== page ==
Living in Fear Could be Killing You

It was about 18 years ago, and I was being interviewed by a small magazine doing a story on Women of the 80’s in business.  At the time, I had my own insurance agency in North Dallas.  I was my own boss, made my own hours, winning awards and had seen a great deal of success so far.  You would have thought I was on Cloud 9.  Unfortunately, nothing could have been further from the truth.  I was also 26 years old, feeling stuck in an industry that was going through major changes, not sleeping at night, having to drag myself out of bed in the mornings and was even starting to have physical symptoms of being sick all the time.

I knew I needed to make a change, but to what?  I had started my agency while still in college and had been very successful.  How do you just walk away from that?  A few years before I had taken a couple of classes at night toward my master’s degree, but stopped when my mother got sick and just never returned.  Something seemed to be standing in my way.  I finally realized it was me, and more specifically, FEAR!  My fear was keeping me from looking at other options.  I had been successful on my first try, what if I wasn’t on my second?  What if I couldn’t make my mortgage payment or car payment?  I had the feeling that staying was the responsible thing to do.

In late 2001, I received a call from another insurance agent in Ft. Worth, TX.  He was looking to expand his agency into the Dallas area and wanted to make an offer on my agency.  I completely dismissed him during that first conversation.  How could I sell my agency, my living?  However, over the next few weeks, I started to think that just maybe this was an answer I had not been looking for.  I was terrified of what I would do next, but I was slowly killing myself staying where I was.  After much back and forth with myself, I finally called him back and asked if he was still interested.  A few months later we had come to an agreement and on December 31, 2001, I sold my agency.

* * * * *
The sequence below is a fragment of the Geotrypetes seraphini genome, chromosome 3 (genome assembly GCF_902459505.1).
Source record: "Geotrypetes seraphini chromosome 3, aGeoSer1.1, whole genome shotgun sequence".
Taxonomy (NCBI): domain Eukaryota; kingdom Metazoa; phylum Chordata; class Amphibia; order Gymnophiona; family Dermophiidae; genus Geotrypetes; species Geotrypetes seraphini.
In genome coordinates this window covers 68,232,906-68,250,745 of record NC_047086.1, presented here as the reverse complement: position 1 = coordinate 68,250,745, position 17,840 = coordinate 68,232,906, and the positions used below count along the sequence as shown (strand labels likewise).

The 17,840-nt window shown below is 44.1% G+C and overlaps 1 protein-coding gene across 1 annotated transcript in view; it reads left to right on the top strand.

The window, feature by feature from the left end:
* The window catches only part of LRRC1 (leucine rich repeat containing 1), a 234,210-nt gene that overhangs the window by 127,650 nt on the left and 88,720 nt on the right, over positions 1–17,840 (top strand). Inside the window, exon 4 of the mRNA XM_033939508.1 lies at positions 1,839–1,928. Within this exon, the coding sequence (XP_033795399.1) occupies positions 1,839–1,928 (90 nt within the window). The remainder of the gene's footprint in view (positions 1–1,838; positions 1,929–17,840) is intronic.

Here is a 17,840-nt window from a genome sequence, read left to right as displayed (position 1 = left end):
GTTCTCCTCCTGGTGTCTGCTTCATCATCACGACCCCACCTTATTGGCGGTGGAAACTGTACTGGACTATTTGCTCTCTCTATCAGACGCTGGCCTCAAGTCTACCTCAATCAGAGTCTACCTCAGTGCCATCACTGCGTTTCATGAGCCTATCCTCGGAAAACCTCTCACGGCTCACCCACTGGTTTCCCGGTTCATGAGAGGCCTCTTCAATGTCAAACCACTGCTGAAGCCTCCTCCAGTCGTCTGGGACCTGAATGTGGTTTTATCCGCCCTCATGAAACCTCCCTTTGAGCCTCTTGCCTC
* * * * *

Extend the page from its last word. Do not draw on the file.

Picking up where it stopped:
This had certainly been the biggest decision of my life up to this point, and I was scared to death of what was to come next.  Mostly because I didn’t know.  However, something amazing started to happen over the next few weeks.  Getting up in the morning wasn’t so hard, my stomach seemed to be calming down, my energy level was rising, and I just overall started to feel better.  I had been pretty certain the business was the cause of most of my issues, but never dreamed that getting out from under it would change things in my life so quickly.  I even started to notice a change in my attitude, which I had not even realized had been so negative.  I was feeling positive for the first time in years, even with the uncertainty of my future.